The View from Rainshadow Bay
The View from Rainshadow Bay, the first in Coleen Coble’s new Lavender Tides series, is set in the fictional bay-side community of Lavender Tides, Washington State. While Ms. Coble is a well-known, prolific writer of romantic suspense within the Christian community, I haven’t read her before, and the enthusiastic reviews I’d seen had me expecting pure enjoyment. The plot does offer surprising twists and some well-drawn secondary characters; however, the writing lacks spark in all three main story elements – the romance, the suspense and the inspirational (faith) factor.
After Shauna McDade’s husband Jack died in a climbing accident a year earlier, Shauna let everyone in town know that Zach Bannister, Jack’s best friend, was to blame. Shauna’s relationship to Zach is bound in both hate and love – hate because she’s convinced he killed Jack by urging him to a race up a sheer cliff, and love because her five-year-old son Alex adores ‘Zachster’, his buddy and second father. As a helicopter pilot running a tour and trip service, Shauna struggles to keep the business going and to raise Alex on her own while avoiding Zach – no small feat since he owns the private airport out of which she flies.
Formerly a Coast Guard pilot, Zach used his successful financial investments to purchase an airport, and uses his small plane to provide medical transport flights between Alaska and Seattle. The accident that killed his best friend has plunged Zach into depression and self-blame. Seeing Shauna on a regular basis stabs his heart since Shauna’s reaction to the sight of him is to cross the street or turn the other way. Zach is not sure he’ll ever recover from the triple loss of his friend Jack, Shauna’s friendship, and his connection with Alex.
Jack’s death occurred close on the heels of the murder of Darla Glennon, the daughter of Lucy and Clarence, a divorced couple who have been like parents to Shauna since the early death of her mother and her father’s descent into alcoholism. The storyline takes off when Clarence, nervous and frightened, tells Shauna that he plans to disappear for a while and, without details, gives Shauna a box and asks her to mail it to his ex-wife Lucy. As Shauna drives away, an explosion rocks the earth and, turning back, she watches in horror as Clarence’s house is engulfed in flames. The town’s sheriff worries that Shauna, the last person to see Clarence alive, is now in danger. Thinking of Shauna’s isolated house on the edge of town, Zach persuades Shauna that her best option, for Alex’s sake, is for them both to move in with him temporarily. After considering all options, Shauna reluctantly agrees.
Amidst the shock of Clarence’s death, Shauna remembers her promise to mail his box to Lucy but under the circumstances decides to deliver it personally. When Lucy opens it, she discovers a unique necklace which looks exactly like one Shauna’s mother owned, one that Shauna thought was buried with her. The plot twists and turns as Shauna and Zach hunt for the history of the necklace, uncover information about Shauna’s lost siblings, and ultimately tie several deaths to a seemingly inexorable villain. Zach stays close to Shauna at first because he feels responsible for her and Alex after Jack’s death, but slowly he allows his friendship to blossom into love. While living in close quarters with Zach and working together to analyze emerging information about the murders and her husband’s death, Shauna’s attitude towards Zach transforms from blame to trust and finally to love.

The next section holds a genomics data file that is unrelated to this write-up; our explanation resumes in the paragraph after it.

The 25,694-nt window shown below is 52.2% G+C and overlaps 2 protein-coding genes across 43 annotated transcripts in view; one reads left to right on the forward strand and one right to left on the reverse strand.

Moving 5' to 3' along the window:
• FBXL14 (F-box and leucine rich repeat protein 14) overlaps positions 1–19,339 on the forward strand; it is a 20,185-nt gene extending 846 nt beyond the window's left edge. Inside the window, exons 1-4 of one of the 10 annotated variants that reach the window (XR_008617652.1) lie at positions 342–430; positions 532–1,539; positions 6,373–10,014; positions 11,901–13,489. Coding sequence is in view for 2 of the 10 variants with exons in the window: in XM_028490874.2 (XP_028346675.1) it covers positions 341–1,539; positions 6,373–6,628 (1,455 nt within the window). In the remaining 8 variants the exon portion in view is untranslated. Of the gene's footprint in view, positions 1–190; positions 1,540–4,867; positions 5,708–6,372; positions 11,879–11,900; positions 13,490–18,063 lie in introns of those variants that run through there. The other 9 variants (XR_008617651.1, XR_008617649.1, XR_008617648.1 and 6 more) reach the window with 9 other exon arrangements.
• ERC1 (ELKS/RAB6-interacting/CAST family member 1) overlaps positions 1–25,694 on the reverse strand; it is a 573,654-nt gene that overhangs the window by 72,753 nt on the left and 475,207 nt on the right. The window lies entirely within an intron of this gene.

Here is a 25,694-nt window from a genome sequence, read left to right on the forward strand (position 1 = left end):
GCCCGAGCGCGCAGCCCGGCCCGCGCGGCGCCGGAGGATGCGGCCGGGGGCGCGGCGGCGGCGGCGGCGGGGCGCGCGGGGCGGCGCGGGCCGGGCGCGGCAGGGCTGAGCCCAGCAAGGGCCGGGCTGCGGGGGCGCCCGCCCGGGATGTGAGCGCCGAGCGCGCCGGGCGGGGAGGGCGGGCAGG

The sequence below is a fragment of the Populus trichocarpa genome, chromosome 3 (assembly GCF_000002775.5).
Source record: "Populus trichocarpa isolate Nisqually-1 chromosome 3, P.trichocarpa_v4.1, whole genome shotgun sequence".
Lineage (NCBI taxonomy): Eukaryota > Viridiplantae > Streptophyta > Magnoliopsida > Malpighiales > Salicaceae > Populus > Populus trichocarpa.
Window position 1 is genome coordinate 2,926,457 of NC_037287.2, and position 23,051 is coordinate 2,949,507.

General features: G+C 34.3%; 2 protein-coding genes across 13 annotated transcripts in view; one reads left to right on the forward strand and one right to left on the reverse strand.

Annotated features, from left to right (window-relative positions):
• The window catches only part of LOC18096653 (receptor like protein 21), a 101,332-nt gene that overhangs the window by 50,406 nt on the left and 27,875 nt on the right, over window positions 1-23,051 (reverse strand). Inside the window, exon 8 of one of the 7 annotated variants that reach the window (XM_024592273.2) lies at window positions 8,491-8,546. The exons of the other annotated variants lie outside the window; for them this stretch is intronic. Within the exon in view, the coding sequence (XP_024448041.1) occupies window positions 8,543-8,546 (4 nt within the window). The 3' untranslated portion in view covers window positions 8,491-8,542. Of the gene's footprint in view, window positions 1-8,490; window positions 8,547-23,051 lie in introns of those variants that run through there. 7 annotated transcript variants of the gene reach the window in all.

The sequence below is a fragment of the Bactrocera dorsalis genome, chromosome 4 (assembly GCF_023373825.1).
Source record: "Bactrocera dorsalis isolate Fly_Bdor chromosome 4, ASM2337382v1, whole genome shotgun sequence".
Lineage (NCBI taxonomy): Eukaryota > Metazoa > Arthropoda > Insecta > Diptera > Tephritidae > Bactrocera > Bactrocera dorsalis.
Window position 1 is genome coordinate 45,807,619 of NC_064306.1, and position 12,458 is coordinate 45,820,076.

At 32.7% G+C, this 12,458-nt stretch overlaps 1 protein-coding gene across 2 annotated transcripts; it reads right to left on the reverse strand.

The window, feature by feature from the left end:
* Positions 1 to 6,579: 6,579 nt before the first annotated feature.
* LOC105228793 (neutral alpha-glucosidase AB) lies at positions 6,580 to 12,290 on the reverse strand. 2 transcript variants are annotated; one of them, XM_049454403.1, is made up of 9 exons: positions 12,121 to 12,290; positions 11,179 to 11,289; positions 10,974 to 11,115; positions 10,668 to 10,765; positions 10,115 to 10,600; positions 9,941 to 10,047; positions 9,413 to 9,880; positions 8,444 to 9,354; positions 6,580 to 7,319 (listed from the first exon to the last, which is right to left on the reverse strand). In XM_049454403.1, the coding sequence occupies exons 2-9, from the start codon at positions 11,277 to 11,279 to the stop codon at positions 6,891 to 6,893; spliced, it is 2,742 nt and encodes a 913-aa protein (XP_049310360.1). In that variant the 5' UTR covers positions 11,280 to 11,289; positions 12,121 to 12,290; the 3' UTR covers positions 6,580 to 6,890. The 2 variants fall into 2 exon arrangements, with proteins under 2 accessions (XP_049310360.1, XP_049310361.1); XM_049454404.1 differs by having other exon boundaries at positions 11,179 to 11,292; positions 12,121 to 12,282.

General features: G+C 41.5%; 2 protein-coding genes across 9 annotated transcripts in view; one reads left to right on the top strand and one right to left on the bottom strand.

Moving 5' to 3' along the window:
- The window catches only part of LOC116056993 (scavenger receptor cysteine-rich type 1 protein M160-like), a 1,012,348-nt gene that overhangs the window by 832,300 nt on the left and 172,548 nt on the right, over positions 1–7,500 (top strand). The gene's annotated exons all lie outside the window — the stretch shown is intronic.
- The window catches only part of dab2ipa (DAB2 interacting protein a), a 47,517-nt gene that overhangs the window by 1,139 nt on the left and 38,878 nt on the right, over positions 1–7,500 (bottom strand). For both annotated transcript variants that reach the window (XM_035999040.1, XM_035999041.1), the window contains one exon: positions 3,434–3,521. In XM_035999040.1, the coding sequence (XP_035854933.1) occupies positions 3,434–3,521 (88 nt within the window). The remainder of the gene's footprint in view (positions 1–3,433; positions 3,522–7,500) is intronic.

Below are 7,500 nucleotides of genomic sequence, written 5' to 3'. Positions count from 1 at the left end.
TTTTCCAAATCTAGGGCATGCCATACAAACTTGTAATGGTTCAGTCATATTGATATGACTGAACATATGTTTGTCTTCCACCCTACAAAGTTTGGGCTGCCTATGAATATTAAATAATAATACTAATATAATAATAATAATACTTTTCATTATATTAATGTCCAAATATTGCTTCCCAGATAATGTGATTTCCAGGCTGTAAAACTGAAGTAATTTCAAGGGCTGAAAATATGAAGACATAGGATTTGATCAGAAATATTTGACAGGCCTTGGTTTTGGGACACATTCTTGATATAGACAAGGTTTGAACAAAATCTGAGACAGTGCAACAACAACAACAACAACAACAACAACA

Overall, I enjoyed the vivid descriptions of the setting and the narrative prose that flows smoothly like calm bay water. As an intellectual exercise, the murders and the efforts to discover the identity of the villain provided enough intriguing twists in the story to keep me curious and reading.
From the positive tone of previous reviews for Ms. Coble’s work, I expected emotional depth to leap from the words, but instead, she uses many pages to explain the various relationships among the town’s people while plotting a mystery and several murders thus leaving fewer pages to convey sentiments and reactions. The author often tells readers that an emotion exists rather revealing an emotional state through the characters’ actions, a technique especially disappointing when applied to both the romance and the suspense. For example, Shauna’s inner conflict concerning her feelings that by loving Zach she is betraying her dead husband falls flat; and the portrayal of Zach’s similar conflict has a bit more punch, but still lacks intensity. In addition, the integration of the expected faith themes is nearly non-existent, with occasional prayers or mention of God added almost as afterthoughts.
Except for the conflict which holds them apart, there is nothing particularly memorable about either Shauna or Zach. Without specific character tags and visual language, these characters could be any young woman and young man, anywhere in the US. I was also regularly jolted out of the story with unclear mid-scene changes in viewpoint, confusing use of pronouns, and difficulty determining who was speaking.
I understand why Ms. Coble is a popular writer. Her prose, descriptions and solid mystery plotting make for an interesting read. Fans will no doubt want to read this first novel in a new series. However, even though I found The View from Rainshadow Bay engaging enough to finish, I would not recommend it to others as a good example of this sub-genre of romance.
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